I got a strange e-mail today from an online clothing shop. The outreach coordinator said her shop was asking social media consultants for advice on "how to balance one's social media presence with personal and professional style," and they wanted my advice as an influencer in the area of social media - ha!
The outreach coordinator said the shop had written a popular article some time ago about how to maintain one's relationships with others in a digital world, and they are now wanting to write an article on how to balance being professional and personal in social media today. The outreach coordinator wrote, "[w]ith Facebook, Instagram, and Twitter being some of the most popular social media sites it is a challenge today sharing pictures of your life and your personal views without worrying about not getting hired or the promotion one's been waiting for."
But this got me thinking. I often encourage science students and faculty to build their social media presence and try their hand at communicating science via social media, if they are so inclined. But many faculty, and even students these days, are hesitant to use social media in a science communication capacity. I think sometimes this hesitation comes from faculty and students not knowing how to navigate creating an online presence that is both professional, personal and personally meaningful. Students are worried on the one hand that they will put off their current online friends if they start tweeting what they are learning in school, and on the other hand that tweeting professionally means they will open themselves up to scrutiny from potential employers. I see faculty members frozen at the keyboard trying to compose tweets that are so scientifically oriented that they leave no space for the personal story, anecdote or daily-life tidbit.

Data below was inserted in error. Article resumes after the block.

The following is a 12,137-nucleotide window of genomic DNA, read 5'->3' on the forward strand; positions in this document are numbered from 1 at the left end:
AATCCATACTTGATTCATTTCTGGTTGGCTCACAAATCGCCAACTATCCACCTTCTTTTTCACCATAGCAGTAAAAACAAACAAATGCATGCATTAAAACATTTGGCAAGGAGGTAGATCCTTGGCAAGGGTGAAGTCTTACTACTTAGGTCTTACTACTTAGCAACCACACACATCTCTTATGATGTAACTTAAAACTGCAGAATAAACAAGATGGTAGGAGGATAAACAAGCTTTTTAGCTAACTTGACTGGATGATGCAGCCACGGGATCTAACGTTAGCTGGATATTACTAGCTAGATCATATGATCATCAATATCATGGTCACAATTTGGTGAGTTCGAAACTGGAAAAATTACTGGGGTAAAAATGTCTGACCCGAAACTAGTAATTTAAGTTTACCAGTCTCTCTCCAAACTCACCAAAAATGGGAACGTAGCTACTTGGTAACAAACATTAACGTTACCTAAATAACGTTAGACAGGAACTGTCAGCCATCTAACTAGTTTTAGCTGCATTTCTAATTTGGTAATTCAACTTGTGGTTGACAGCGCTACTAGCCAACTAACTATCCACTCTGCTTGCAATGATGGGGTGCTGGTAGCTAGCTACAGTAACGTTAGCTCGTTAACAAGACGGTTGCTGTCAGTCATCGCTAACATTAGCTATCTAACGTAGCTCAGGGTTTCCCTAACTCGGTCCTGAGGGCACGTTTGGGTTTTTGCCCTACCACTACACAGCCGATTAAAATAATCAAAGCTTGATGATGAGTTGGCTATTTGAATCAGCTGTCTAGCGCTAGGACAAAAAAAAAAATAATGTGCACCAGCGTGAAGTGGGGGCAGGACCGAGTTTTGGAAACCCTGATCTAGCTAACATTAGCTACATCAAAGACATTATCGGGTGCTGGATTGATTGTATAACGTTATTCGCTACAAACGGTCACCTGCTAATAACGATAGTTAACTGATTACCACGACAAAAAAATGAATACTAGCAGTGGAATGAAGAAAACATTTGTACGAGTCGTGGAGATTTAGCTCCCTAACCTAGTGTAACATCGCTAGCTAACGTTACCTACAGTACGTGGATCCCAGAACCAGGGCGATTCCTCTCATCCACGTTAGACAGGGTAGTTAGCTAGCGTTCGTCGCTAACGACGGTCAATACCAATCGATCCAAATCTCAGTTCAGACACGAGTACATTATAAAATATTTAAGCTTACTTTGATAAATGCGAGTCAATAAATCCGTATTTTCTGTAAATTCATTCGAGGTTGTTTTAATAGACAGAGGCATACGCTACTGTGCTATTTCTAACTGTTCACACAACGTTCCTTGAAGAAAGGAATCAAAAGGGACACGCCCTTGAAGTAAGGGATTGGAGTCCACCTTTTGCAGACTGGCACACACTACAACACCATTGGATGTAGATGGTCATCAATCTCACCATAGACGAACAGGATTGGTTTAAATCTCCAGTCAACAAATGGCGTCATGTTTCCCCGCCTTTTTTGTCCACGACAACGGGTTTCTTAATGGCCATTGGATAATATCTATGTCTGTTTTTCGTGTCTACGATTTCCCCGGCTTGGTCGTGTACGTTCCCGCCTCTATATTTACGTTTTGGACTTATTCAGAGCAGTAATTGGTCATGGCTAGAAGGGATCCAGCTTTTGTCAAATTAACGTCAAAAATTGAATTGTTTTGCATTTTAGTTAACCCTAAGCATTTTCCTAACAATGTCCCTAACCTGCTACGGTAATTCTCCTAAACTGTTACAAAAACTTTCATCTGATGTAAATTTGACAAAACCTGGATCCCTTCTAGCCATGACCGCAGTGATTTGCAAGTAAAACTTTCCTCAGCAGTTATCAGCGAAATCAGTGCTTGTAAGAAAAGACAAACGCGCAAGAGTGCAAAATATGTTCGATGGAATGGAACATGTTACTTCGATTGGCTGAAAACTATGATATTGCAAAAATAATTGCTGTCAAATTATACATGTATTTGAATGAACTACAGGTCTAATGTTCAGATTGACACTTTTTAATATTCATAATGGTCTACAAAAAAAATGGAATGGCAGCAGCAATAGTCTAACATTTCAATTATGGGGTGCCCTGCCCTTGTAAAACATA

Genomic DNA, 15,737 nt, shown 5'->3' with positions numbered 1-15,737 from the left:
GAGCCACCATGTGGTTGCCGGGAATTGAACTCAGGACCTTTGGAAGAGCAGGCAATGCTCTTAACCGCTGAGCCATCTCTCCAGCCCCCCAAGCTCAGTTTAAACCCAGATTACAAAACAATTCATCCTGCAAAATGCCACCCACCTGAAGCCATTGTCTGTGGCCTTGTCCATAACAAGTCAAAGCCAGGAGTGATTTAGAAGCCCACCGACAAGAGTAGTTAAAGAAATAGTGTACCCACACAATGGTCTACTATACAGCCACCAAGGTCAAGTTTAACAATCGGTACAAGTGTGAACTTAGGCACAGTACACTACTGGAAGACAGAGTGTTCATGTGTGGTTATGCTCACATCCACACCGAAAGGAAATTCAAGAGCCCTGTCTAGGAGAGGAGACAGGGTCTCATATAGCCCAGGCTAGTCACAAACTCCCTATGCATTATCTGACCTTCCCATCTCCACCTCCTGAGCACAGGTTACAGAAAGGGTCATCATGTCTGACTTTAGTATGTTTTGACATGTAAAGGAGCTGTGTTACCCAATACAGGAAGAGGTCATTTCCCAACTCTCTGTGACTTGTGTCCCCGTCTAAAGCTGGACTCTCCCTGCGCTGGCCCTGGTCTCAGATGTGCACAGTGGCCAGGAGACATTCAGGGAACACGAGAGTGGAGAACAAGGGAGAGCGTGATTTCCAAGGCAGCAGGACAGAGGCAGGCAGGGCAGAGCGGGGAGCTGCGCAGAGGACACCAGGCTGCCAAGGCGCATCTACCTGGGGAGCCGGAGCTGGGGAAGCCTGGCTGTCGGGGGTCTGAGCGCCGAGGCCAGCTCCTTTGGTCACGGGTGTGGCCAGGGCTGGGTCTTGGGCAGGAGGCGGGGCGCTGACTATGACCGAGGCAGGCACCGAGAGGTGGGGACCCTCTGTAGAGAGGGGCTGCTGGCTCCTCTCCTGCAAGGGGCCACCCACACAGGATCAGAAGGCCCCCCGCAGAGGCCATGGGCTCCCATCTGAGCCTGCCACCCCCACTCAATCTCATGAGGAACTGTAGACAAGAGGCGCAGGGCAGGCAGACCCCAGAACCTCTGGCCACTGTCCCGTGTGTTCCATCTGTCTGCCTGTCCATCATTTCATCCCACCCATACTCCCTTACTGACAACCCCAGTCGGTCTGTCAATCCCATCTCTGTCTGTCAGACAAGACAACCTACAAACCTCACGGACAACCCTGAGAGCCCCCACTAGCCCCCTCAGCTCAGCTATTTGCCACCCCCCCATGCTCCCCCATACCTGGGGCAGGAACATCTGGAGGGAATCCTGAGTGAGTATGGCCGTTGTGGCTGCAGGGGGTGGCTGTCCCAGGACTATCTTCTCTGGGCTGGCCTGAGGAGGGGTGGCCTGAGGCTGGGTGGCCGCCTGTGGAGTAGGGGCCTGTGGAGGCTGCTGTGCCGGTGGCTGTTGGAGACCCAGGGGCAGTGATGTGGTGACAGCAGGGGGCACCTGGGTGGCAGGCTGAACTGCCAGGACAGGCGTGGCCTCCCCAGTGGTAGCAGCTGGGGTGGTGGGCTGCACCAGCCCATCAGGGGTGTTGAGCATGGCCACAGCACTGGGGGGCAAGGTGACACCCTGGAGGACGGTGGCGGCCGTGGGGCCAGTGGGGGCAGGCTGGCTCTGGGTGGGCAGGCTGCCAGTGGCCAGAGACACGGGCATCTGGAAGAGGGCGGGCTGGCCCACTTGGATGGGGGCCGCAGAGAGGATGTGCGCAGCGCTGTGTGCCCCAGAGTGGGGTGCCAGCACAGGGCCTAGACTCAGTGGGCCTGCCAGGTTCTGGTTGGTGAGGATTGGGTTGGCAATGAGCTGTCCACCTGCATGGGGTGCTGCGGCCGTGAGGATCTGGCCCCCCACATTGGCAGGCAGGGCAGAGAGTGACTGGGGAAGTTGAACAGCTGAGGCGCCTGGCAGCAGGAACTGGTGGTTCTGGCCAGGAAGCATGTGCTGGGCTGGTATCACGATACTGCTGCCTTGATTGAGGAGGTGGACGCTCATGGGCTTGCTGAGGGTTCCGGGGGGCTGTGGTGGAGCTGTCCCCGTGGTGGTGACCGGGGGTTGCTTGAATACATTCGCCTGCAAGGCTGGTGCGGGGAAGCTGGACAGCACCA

A little googling will reveal the "golden" 80/20 rule of social media. Books and articles about social media will tell you things like, your tweets should be 80% professional and 20% personal, 80% others' content and 20% your own, 80% about your audience and 20% about your brand, etc. The 80/20 rule is catchy, and I like that it leaves some room for being "you" and getting personal with social media. But this isn't a science...
Or maybe it is. But if social media is a science, it's certainly not just a science of numbers, followers, statistics, retweets and influencer scores. It's a social science. It's about psychology, sociology, network science. But at the base of it all is human connection.
I follow some Twitter accounts that are straight news - facts and links. But I follow many more accounts and interact with the accounts that highlight the personality, interests and lives of the individual users these accounts belong to. While it might be convenient to follow a Twitter handle that features textbook-like science communication research updates, that isn't fundamentally why I login to Twitter every day - or every hour. I login to interact with other people interested in science, science communication, science art, journalism and photography... and acrobatics and dogs. I login to interact with a community of people who not only tweet interesting science things, but have interesting lives and personal insights I value. If you are a scientific research tweeting robot, or if you tweet without having much dialogue with others, I probably won't follow you.